Other, more fervid Scrooge truthers have in print called pre-conversion Scrooge “really a hero” and the only character in the book who “treats his fellow men justly.” They also assert that his post-conversion decision to boost Bob’s salary would have been “disastrous” in real life. They claim that Scrooge’s clients would suffer because he would have less money to reinvest in granting them loans.
However inadvertently comical we may find the Scrooge truthers, their stance reflects the gulf between A Christmas Carol‘s values and those of their idol Ayn Rand, whose novel, The Fountainhead, celebrating selfishness and mocking altruism, was published exactly a century later.
Scrooge, pre-redemption, is not just exclusively selfish and profit-minded, but affirmatively heroic, in a Randian sense, in his determined indifference to what everyone else thinks. He truly feels free to follow his own beliefs, moved only to scorn by the world’s disagreement with him.
Yet the rewards that he gets for his Randian virtues start with mockery, and only escalate from there. First, Scrooge offers the reader campy amusement, via his sputtering outrageousness, such as repeating “Bah! Humbug!”
Then he is swiftly exposed as pathetic, neurotic, and miserable. Even by the early stages of the first Christmas Spirit’s visit, he has been reduced from his previously ready bluster to a state of shamefaced blubbering. While he excites compassion—as we learn about the early hurts that helped turn him into the man he is now—from a Randian perspective, that only makes the insult worse.
What among the book’s messages on capitalism can we apply to modern-day concerns about inequality?
Despite A Christmas Carol‘s arch-Englishness, it has lessons for us today regarding the strife and cruelty that have become so prominent in American political culture. In A Christmas Carol, we hear, through the unreformed Scrooge, the voice of English followers of Thomas Malthus.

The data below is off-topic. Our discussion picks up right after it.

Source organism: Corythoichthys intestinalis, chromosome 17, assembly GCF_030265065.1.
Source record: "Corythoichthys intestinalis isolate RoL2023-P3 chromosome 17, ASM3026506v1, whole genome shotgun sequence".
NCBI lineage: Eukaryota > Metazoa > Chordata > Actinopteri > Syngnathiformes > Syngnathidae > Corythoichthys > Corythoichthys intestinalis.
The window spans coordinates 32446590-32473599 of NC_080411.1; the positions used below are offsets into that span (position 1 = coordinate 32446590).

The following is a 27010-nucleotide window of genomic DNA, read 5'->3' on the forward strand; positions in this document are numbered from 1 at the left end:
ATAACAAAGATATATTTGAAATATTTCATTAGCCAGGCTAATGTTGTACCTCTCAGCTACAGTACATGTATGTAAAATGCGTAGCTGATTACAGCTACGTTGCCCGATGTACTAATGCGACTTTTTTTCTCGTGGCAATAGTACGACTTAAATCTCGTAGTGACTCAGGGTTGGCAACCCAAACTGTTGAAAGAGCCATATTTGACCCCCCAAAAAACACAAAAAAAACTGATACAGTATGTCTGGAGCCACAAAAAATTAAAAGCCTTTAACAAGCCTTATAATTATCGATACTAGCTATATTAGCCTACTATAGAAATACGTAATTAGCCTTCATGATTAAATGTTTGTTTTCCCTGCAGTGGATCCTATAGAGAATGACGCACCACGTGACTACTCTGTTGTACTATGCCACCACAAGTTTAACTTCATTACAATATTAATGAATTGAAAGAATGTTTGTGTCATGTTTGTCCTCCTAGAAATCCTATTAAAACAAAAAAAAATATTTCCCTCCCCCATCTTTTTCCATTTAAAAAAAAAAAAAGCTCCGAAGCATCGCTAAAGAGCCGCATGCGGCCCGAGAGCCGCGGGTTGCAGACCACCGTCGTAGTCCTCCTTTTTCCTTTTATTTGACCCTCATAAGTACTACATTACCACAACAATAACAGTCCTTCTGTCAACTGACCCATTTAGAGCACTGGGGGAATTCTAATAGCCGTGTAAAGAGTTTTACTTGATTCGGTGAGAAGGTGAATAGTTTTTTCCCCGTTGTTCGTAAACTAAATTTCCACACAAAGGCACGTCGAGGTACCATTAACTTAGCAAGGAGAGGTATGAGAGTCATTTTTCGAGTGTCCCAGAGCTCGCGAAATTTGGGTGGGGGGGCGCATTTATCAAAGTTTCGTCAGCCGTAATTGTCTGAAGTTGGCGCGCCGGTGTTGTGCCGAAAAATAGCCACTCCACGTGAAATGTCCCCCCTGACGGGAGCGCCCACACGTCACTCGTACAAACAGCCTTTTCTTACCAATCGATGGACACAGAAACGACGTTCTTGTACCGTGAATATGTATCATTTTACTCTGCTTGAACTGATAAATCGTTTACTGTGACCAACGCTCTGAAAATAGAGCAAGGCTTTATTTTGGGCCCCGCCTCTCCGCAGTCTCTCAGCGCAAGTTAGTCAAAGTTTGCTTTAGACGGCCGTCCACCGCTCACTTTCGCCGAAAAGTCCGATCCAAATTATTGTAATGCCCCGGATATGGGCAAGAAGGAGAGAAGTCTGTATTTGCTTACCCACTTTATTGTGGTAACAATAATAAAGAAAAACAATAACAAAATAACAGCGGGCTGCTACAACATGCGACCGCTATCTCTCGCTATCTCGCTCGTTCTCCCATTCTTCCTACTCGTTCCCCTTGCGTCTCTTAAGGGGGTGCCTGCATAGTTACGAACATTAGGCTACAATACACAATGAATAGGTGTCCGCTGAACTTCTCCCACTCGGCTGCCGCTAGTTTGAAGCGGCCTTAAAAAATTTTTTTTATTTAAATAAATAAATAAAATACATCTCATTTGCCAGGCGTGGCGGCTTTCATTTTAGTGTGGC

Scrooge says that poor people who can’t support themselves must accept whatever meager scraps they are offered. “If they would rather die,” he says, “they had better do it, and decrease the surplus population.” Malthus had said that if a poor person cannot find work and is in danger of starving, he “has no claim of right to the smallest portion of food.”
This sentiment has clear echoes in modern America’s plutocratically dominated, often wealth-worshipping and poor-hating ideological battles today. Even before Donald Trump took plutocratic arrogance and entitlement to previously unimagined levels, Mitt Romney had mocked the notion that poor people “are entitled to health care, to food, to housing, to you-name-it.”
Likewise, he urged that “job creators” and “business creators” get the deference and admiration that he felt they deserved. He believed that to question, as President Obama had, the claim that they had achieved their success completely by themselves was “insulting to every entrepreneur, every innovator in America.”
A Christmas Carol challenges such toxically classist attitudes by demanding humanity and compassion. But even more shrewdly and tellingly, it eviscerates the arrogance around economic success that American culture encourages far more nakedly than English culture, with its genteel aristocratic heritage, ever did.